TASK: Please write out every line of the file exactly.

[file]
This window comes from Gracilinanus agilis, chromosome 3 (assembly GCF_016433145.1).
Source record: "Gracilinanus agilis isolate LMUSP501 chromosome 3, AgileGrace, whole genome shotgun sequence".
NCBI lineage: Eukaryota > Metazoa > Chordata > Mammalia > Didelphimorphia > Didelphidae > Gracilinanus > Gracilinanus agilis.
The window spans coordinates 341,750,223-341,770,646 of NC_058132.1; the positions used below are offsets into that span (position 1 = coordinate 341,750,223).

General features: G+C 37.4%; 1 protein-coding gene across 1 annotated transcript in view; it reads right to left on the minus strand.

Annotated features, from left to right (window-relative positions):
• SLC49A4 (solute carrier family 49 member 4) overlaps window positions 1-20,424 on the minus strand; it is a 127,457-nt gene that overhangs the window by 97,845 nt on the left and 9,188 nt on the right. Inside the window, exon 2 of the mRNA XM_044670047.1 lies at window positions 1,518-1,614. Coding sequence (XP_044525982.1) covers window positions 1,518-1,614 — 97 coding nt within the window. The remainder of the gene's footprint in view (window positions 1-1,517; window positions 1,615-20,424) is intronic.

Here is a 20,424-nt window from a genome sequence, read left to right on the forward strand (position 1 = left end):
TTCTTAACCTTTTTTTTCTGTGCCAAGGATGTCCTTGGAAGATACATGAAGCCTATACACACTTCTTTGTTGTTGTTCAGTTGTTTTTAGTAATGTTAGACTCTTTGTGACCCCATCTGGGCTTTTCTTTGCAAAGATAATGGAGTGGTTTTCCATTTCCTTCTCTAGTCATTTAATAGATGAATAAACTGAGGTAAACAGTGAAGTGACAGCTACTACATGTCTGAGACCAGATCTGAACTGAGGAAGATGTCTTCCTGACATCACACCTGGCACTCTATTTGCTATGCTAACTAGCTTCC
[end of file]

This window comes from Gracilinanus agilis, chromosome 3 (assembly GCF_016433145.1).
Source record: "Gracilinanus agilis isolate LMUSP501 chromosome 3, AgileGrace, whole genome shotgun sequence".
NCBI lineage: Eukaryota > Metazoa > Chordata > Mammalia > Didelphimorphia > Didelphidae > Gracilinanus > Gracilinanus agilis.
The window spans coordinates 341,750,223-341,770,646 of NC_058132.1; the positions used below are offsets into that span (position 1 = coordinate 341,750,223).

General features: G+C 37.4%; 1 protein-coding gene across 1 annotated transcript in view; it reads right to left on the minus strand.

Annotated features, from left to right (window-relative positions):
• SLC49A4 (solute carrier family 49 member 4) overlaps window positions 1-20,424 on the minus strand; it is a 127,457-nt gene that overhangs the window by 97,845 nt on the left and 9,188 nt on the right. Inside the window, exon 2 of the mRNA XM_044670047.1 lies at window positions 1,518-1,614. Coding sequence (XP_044525982.1) covers window positions 1,518-1,614 — 97 coding nt within the window. The remainder of the gene's footprint in view (window positions 1-1,517; window positions 1,615-20,424) is intronic.

Here is a 20,424-nt window from a genome sequence, read left to right on the forward strand (position 1 = left end):
TTCTTAACCTTTTTTTTCTGTGCCAAGGATGTCCTTGGAAGATACATGAAGCCTATACACACTTCTTTGTTGTTGTTCAGTTGTTTTTAGTAATGTTAGACTCTTTGTGACCCCATCTGGGCTTTTCTTTGCAAAGATAATGGAGTGGTTTTCCATTTCCTTCTCTAGTCATTTAATAGATGAATAAACTGAGGTAAACAGTGAAGTGACAGCTACTACATGTCTGAGACCAGATCTGAACTGAGGAAGATGTCTTCCTGACATCACACCTGGCACTCTATTTGCTATGCTAACTAGCTTCC